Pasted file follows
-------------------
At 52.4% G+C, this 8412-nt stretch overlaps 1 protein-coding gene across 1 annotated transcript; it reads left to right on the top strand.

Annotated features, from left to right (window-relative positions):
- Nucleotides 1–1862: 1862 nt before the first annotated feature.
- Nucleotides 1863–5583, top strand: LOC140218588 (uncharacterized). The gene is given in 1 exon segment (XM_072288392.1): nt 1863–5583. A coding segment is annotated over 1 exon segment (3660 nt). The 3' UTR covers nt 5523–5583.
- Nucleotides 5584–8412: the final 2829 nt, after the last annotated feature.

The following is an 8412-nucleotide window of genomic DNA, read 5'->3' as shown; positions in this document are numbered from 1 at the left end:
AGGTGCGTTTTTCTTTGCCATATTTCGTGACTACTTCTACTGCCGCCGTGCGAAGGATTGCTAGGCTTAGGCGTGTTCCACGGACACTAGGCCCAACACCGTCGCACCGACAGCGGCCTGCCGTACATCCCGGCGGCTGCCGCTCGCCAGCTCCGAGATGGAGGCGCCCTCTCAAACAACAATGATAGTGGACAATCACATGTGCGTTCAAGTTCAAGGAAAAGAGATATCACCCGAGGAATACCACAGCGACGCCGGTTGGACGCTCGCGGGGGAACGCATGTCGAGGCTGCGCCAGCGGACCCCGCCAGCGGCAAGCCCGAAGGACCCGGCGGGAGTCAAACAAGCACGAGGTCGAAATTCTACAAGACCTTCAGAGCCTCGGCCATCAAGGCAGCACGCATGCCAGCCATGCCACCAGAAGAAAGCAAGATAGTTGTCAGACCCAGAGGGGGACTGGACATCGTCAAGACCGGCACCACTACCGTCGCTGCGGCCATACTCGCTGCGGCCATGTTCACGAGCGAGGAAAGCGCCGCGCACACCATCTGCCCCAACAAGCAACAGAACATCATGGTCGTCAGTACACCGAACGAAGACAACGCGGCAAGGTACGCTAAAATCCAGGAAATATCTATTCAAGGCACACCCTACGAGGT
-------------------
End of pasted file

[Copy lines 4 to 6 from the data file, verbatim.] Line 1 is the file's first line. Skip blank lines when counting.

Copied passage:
- Nucleotides 1863–5583, top strand: LOC140218588 (uncharacterized). The gene is given in 1 exon segment (XM_072288392.1): nt 1863–5583. A coding segment is annotated over 1 exon segment (3660 nt). The 3' UTR covers nt 5523–5583.
- Nucleotides 5584–8412: the final 2829 nt, after the last annotated feature.

The following is an 8412-nucleotide window of genomic DNA, read 5'->3' as shown; positions in this document are numbered from 1 at the left end: